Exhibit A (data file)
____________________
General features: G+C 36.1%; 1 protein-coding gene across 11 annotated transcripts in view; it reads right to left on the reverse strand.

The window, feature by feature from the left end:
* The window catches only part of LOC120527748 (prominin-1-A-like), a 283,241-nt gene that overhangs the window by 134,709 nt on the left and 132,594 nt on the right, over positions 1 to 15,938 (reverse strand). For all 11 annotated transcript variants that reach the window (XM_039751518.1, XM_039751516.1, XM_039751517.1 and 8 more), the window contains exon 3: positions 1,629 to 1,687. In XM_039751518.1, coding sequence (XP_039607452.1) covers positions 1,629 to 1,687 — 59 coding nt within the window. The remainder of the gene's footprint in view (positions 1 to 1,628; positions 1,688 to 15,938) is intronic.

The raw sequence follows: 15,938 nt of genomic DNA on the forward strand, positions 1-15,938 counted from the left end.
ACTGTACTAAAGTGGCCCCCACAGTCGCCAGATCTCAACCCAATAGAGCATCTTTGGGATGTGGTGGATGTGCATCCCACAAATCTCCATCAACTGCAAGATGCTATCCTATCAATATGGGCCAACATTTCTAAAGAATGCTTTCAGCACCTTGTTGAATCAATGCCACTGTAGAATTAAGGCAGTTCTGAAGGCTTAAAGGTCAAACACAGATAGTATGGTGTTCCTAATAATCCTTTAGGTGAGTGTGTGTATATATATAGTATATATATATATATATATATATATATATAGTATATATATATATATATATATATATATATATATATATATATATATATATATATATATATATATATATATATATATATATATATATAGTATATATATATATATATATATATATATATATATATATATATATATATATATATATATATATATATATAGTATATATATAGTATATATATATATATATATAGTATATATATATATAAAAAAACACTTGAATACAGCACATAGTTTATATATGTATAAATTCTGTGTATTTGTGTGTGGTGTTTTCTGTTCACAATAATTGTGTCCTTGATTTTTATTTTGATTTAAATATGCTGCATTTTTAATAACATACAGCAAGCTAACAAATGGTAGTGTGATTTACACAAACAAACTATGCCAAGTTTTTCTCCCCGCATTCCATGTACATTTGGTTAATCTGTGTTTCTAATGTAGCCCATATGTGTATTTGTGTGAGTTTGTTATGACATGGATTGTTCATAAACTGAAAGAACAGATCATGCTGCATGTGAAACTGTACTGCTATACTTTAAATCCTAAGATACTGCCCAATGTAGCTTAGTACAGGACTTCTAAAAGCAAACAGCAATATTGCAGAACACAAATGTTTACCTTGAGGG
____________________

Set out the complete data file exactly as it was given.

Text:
General features: G+C 36.1%; 1 protein-coding gene across 11 annotated transcripts in view; it reads right to left on the reverse strand.

The window, feature by feature from the left end:
* The window catches only part of LOC120527748 (prominin-1-A-like), a 283,241-nt gene that overhangs the window by 134,709 nt on the left and 132,594 nt on the right, over positions 1 to 15,938 (reverse strand). For all 11 annotated transcript variants that reach the window (XM_039751518.1, XM_039751516.1, XM_039751517.1 and 8 more), the window contains exon 3: positions 1,629 to 1,687. In XM_039751518.1, coding sequence (XP_039607452.1) covers positions 1,629 to 1,687 — 59 coding nt within the window. The remainder of the gene's footprint in view (positions 1 to 1,628; positions 1,688 to 15,938) is intronic.

The raw sequence follows: 15,938 nt of genomic DNA on the forward strand, positions 1-15,938 counted from the left end.
ACTGTACTAAAGTGGCCCCCACAGTCGCCAGATCTCAACCCAATAGAGCATCTTTGGGATGTGGTGGATGTGCATCCCACAAATCTCCATCAACTGCAAGATGCTATCCTATCAATATGGGCCAACATTTCTAAAGAATGCTTTCAGCACCTTGTTGAATCAATGCCACTGTAGAATTAAGGCAGTTCTGAAGGCTTAAAGGTCAAACACAGATAGTATGGTGTTCCTAATAATCCTTTAGGTGAGTGTGTGTATATATATAGTATATATATATATATATATATATATATATAGTATATATATATATATATATATATATATATATATATATATATATATATATATATATATATATATATATATATATATATATATATATAGTATATATATATATATATATATATATATATATATATATATATATATATATATATATATATATATATATAGTATATATATAGTATATATATATATATATATAGTATATATATATATAAAAAAACACTTGAATACAGCACATAGTTTATATATGTATAAATTCTGTGTATTTGTGTGTGGTGTTTTCTGTTCACAATAATTGTGTCCTTGATTTTTATTTTGATTTAAATATGCTGCATTTTTAATAACATACAGCAAGCTAACAAATGGTAGTGTGATTTACACAAACAAACTATGCCAAGTTTTTCTCCCCGCATTCCATGTACATTTGGTTAATCTGTGTTTCTAATGTAGCCCATATGTGTATTTGTGTGAGTTTGTTATGACATGGATTGTTCATAAACTGAAAGAACAGATCATGCTGCATGTGAAACTGTACTGCTATACTTTAAATCCTAAGATACTGCCCAATGTAGCTTAGTACAGGACTTCTAAAAGCAAACAGCAATATTGCAGAACACAAATGTTTACCTTGAGGG